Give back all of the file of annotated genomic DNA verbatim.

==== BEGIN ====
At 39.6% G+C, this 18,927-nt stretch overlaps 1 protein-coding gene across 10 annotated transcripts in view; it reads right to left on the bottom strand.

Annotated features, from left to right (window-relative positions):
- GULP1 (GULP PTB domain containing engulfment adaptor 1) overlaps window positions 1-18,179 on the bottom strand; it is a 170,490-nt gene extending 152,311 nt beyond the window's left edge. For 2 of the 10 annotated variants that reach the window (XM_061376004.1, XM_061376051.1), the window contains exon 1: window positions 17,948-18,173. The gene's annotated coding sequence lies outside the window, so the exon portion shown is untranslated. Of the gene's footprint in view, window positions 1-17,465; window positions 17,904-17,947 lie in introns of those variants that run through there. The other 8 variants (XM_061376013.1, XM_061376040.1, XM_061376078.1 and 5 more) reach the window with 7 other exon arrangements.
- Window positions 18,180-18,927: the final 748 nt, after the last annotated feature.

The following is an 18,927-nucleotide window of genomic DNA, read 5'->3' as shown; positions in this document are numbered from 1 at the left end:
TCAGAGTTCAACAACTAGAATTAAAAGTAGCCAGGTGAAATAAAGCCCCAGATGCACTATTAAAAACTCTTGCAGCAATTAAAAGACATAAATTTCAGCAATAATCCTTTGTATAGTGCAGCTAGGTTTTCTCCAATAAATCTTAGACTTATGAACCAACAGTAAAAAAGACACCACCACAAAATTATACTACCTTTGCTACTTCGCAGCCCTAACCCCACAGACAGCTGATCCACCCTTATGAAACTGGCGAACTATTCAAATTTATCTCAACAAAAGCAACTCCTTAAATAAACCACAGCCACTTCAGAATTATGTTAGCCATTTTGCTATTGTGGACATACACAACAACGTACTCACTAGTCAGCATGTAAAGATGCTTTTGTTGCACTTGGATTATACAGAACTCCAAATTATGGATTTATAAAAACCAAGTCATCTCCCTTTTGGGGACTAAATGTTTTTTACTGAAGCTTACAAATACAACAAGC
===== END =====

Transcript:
At 39.6% G+C, this 18,927-nt stretch overlaps 1 protein-coding gene across 10 annotated transcripts in view; it reads right to left on the bottom strand.

Annotated features, from left to right (window-relative positions):
- GULP1 (GULP PTB domain containing engulfment adaptor 1) overlaps window positions 1-18,179 on the bottom strand; it is a 170,490-nt gene extending 152,311 nt beyond the window's left edge. For 2 of the 10 annotated variants that reach the window (XM_061376004.1, XM_061376051.1), the window contains exon 1: window positions 17,948-18,173. The gene's annotated coding sequence lies outside the window, so the exon portion shown is untranslated. Of the gene's footprint in view, window positions 1-17,465; window positions 17,904-17,947 lie in introns of those variants that run through there. The other 8 variants (XM_061376013.1, XM_061376040.1, XM_061376078.1 and 5 more) reach the window with 7 other exon arrangements.
- Window positions 18,180-18,927: the final 748 nt, after the last annotated feature.

The following is an 18,927-nucleotide window of genomic DNA, read 5'->3' as shown; positions in this document are numbered from 1 at the left end:
TCAGAGTTCAACAACTAGAATTAAAAGTAGCCAGGTGAAATAAAGCCCCAGATGCACTATTAAAAACTCTTGCAGCAATTAAAAGACATAAATTTCAGCAATAATCCTTTGTATAGTGCAGCTAGGTTTTCTCCAATAAATCTTAGACTTATGAACCAACAGTAAAAAAGACACCACCACAAAATTATACTACCTTTGCTACTTCGCAGCCCTAACCCCACAGACAGCTGATCCACCCTTATGAAACTGGCGAACTATTCAAATTTATCTCAACAAAAGCAACTCCTTAAATAAACCACAGCCACTTCAGAATTATGTTAGCCATTTTGCTATTGTGGACATACACAACAACGTACTCACTAGTCAGCATGTAAAGATGCTTTTGTTGCACTTGGATTATACAGAACTCCAAATTATGGATTTATAAAAACCAAGTCATCTCCCTTTTGGGGACTAAATGTTTTTTACTGAAGCTTACAAATACAACAAGC